Plantinga's Proper Functionalism Unmotivated

Plantinga argues that internalist accounts of warrant are inherently inadequate, and thus that some form of externalism must be correct. However, he also argues that standard versions of externalism -- e.g. Goldmanian reliabilism -- are inadequate as well, on the grounds that they can't account for the fact that a belief can't be warranted if it's formed by a mechanism or process that is only accidentally reliable:

"Suppose I am struck by a burst of cosmic rays, resulting in the following unfortunate malfunction. Whenever I hear the word 'prime' in any context, I form a belief, with respect to a randomly chosen natural number less than 100,000, that it is not prime. So you say "Pacific Palisades is prime residential area" or "Prime ribs is my favorite"...; I form a belief, with respect to a randomly selected natural number between 1 and 100,000 that it is not prime. The process or mechanism in question is indeed reliable (given the …

Quote(s) for the Day

“I, however, have not been blessed with Plantinga faith. I believe that I have been blessed enough to have had experiences that are in some ways like those Plantinga describes, but for me, the most I have received directly from the Holy Spirit have been gentle nudges toward belief, certainly nothing even approaching the firm and certain conviction of which Plantinga speaks. And if the people I’ve talked to are to be believed — and they are — there are many who would be thrilled to receive faith as Plantinga describes it, but who have not, despite Plantinga’s claim that faith — presumably as he defines it, as a firm and certain conviction — “is given to anyone who is willing to accept it”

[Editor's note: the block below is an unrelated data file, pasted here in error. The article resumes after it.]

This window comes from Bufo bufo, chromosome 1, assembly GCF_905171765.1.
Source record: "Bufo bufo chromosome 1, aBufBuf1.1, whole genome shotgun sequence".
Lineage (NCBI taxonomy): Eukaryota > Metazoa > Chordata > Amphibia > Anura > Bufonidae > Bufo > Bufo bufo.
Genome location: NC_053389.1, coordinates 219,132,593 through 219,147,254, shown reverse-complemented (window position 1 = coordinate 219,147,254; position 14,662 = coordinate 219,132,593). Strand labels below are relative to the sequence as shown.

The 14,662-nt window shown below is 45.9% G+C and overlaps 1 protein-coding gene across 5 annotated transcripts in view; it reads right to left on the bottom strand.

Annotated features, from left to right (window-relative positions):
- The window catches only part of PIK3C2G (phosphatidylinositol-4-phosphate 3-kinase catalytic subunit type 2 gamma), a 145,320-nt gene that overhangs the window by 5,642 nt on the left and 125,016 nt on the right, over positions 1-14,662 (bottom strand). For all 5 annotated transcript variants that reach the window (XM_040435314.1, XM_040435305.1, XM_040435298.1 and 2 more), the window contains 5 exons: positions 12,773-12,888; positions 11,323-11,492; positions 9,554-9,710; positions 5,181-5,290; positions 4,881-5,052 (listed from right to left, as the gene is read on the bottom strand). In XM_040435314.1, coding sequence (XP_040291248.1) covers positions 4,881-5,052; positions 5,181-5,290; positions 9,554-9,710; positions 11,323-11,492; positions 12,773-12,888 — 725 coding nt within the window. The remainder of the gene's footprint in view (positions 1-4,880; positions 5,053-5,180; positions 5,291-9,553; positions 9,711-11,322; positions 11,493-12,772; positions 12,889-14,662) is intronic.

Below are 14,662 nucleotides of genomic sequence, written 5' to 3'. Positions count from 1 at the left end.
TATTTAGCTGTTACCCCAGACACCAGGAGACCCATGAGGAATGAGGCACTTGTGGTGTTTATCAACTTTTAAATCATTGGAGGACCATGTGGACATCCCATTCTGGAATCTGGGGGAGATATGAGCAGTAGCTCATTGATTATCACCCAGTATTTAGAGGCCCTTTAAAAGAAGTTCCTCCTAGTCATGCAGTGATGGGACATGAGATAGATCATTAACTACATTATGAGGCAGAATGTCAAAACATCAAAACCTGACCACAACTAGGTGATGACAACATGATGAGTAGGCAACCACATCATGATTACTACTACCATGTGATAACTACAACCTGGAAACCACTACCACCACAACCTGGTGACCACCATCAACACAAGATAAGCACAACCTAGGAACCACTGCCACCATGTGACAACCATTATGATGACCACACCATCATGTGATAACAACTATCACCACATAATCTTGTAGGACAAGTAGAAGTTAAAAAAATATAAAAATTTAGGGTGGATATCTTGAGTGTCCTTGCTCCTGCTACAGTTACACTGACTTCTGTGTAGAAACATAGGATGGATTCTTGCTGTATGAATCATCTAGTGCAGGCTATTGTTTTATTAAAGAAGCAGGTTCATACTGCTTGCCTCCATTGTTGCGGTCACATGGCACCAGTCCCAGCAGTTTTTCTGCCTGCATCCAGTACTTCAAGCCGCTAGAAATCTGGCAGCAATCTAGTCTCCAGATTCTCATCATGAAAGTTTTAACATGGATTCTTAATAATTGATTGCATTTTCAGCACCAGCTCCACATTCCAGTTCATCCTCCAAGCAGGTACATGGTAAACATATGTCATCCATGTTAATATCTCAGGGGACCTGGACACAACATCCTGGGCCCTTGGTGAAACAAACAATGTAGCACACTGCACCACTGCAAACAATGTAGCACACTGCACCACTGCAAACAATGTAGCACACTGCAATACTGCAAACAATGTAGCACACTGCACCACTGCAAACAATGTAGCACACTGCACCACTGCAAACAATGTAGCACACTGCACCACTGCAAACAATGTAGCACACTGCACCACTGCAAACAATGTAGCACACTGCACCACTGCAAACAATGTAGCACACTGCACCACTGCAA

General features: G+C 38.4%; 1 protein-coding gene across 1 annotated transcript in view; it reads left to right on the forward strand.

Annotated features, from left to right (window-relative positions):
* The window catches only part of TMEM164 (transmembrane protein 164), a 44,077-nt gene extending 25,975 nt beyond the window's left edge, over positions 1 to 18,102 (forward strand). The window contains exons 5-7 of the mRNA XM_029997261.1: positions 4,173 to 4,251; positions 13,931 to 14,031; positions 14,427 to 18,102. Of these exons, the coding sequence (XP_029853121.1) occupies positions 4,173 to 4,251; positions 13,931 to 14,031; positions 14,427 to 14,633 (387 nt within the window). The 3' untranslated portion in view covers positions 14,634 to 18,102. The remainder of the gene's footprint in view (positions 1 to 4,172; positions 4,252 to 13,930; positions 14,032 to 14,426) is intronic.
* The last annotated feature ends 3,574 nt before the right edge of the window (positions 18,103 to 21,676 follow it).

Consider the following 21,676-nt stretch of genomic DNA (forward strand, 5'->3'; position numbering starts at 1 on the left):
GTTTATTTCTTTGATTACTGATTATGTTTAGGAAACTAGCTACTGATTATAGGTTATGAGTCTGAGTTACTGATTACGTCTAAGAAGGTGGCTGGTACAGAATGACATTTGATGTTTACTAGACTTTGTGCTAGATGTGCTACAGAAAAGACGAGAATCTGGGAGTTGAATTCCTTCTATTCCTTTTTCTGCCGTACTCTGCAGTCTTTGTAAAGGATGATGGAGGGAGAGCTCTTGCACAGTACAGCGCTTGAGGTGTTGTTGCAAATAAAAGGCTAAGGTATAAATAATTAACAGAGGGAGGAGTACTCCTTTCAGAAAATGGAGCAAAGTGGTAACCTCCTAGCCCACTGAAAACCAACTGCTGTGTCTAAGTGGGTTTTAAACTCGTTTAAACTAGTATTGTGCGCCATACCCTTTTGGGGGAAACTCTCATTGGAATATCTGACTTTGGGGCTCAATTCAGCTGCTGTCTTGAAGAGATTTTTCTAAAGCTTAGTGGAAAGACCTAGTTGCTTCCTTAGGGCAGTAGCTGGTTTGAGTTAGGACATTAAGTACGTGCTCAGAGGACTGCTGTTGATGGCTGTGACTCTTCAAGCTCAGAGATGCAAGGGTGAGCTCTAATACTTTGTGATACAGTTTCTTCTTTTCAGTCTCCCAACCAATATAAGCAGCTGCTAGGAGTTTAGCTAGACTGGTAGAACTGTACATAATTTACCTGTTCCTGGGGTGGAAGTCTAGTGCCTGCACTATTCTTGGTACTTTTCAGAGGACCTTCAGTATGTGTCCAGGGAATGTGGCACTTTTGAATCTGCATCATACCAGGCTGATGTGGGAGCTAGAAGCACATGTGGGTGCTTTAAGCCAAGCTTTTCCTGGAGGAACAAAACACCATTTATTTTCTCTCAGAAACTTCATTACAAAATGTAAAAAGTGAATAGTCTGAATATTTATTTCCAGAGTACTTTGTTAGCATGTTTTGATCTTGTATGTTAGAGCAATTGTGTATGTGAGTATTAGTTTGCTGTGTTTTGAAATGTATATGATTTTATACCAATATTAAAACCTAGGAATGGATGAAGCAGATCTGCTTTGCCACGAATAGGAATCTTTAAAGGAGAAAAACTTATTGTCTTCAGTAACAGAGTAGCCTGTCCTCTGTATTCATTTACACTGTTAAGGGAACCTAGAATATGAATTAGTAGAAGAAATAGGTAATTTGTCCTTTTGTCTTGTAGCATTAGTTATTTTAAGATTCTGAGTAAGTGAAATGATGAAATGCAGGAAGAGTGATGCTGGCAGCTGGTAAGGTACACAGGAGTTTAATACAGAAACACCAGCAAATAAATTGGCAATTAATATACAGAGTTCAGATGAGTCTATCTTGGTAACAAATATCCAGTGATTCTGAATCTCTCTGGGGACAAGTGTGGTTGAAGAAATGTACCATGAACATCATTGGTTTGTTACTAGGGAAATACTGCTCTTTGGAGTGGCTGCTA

-Keith DeRose, "Are Christian Beliefs Properly Basic?" APA Eastern talk, 1998. Available here.

"Plantinga's theological minimalism can be seen in the lack of applicability of his Extended A/C model to the faith of typical Christians. While he speaks a great deal about the…